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Corn+Soybean Digest

Triple-Stacked In Your Favor

Although costlier than other seed corn choices, triple-stacked transgenic hybrids proved worth the added expense for Craig Weber, Arlington, SD, and many other western Corn Belt farmers last year.

“The triple-stacked hybrids were clearly our best yielding hybrids in 2006,” says Weber, who planted three biotech traits combined into one seed for the first time last season. “Its rooting power was very good. We had winds up to 45 mph and the corn still stood quite well.”

Yet Weber admits to having doubts about purchasing the biotech-packed seed prior to planting. “I wasn't sure if it would pay for itself, because it was considerably more money,” he says. “I had planted stacked hybrids with Bt corn borer and Roundup Ready since 2002 and they'd all done well. So, I thought I'd try the triple stack, which included the Bt rootworm control.”

Despite the higher initial expense for this seed, the overall cost was about the same as buying the double stacks he'd bought in prior years and applying a soil insecticide, says Weber, who planted nearly 60% of his corn acres to triple-stacked hybrids last year. He adds that 2006 was a dry year for corn growers in his area, and that Bt hybrid rootworm protection worked better for him than using a soil insecticide.

Biotech hybrids with a Bt rootworm trait do protect the corn plant's entire root system better than soil insecticides do, particularly in a dry year, agrees Ken Ostlie, a University of Minnesota Extension entomologist. If rootworms are present, then that extra protection can translate into significantly increased yields, he adds.

While still unsure about how many acres to plant to triple-stacked hybrids in 2007, Weber says he's pleased with the results from last year. “In a dry year, it helps to have the Bt rootworm corn,” he says. “It's given us a little more security during the droughty conditions we've experienced over the past few years.”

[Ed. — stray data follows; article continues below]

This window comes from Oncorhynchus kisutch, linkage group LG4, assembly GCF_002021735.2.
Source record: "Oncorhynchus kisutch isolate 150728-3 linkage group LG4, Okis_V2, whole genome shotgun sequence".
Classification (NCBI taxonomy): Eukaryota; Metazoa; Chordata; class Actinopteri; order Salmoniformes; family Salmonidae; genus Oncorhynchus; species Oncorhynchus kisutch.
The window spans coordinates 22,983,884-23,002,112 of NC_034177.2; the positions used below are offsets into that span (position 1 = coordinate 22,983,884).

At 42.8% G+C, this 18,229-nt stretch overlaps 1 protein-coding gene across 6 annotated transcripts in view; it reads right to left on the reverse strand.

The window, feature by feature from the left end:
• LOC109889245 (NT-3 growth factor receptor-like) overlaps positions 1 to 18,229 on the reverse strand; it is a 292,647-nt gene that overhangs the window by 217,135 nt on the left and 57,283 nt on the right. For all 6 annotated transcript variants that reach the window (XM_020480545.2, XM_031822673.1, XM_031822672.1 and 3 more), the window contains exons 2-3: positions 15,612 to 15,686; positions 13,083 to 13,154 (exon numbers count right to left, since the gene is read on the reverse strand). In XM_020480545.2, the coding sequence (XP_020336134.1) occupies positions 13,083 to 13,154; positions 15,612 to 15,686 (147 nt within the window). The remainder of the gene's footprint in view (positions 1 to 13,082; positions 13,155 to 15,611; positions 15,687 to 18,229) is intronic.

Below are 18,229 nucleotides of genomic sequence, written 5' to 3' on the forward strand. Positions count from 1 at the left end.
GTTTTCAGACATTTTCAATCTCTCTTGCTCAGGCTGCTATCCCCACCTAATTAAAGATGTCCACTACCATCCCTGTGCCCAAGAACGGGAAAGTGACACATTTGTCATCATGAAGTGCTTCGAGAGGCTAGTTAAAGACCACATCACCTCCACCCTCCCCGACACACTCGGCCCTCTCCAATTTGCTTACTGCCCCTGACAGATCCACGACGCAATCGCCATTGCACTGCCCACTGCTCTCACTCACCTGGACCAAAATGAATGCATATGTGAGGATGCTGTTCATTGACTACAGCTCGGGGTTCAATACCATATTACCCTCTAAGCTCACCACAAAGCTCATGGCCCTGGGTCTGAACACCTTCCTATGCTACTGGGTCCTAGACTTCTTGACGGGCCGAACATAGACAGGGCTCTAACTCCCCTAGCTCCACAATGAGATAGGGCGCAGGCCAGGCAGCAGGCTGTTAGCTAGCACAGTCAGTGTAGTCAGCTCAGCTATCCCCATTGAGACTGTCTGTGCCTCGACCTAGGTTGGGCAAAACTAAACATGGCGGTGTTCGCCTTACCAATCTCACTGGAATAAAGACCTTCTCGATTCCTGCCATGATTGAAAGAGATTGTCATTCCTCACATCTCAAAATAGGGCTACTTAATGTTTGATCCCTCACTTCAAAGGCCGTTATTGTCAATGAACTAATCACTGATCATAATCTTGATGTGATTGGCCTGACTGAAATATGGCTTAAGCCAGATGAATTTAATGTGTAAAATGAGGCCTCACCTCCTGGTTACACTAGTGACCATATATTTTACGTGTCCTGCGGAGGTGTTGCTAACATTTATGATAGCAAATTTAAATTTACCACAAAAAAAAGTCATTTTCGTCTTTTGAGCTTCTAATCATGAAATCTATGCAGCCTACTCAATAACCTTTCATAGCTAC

Biotech seed traits are gaining in popularity every year, whether the cropping year is wet or dry, according to Clarke McGrath, an Iowa State University agronomist with the Corn and Soybean Initiative, Harlan, IA.

“The multi stacks are really popular because, number one — they're price competitive, and number two — they work,” says McGrath. “The Bt rootworm component gives good drought tolerance, and the Bt corn borer trait helps limit ear drop and problems with volunteer corn. Both help to improve stalk strength and reduce lodging.”

In the Western Corn Belt, it's difficult to find much conventional seed being planted anymore, notes McGrath. “In many cases, even refuge acres are being planted to seed containing at least one biotech trait,” he says. “So, it's often field-to-field biotech crops.”

With a strong demand for corn from domestic ethanol producers and exporters alike, the higher expected corn prices in 2007 are fueling an even greater interest in multi-stacked hybrids among farmers this winter, says McGrath. That's particularly true in areas needing protection against corn rootworm when planting corn after corn, he adds.

“I think the multi stacks will become standard equipment eventually, and more stacks will be added in the future,” says McGrath. “It's probably easier to manage an inventory of just triple or quad stacks than trying to manage an inventory of single-, double-, triple- and quad-stacked hybrids.”

Additional acreage planted to corn will likely mean more stacked trait technology deployed in the field, agrees Andrew LaVigne, president and CEO, American Seed Trade Association (ASTA).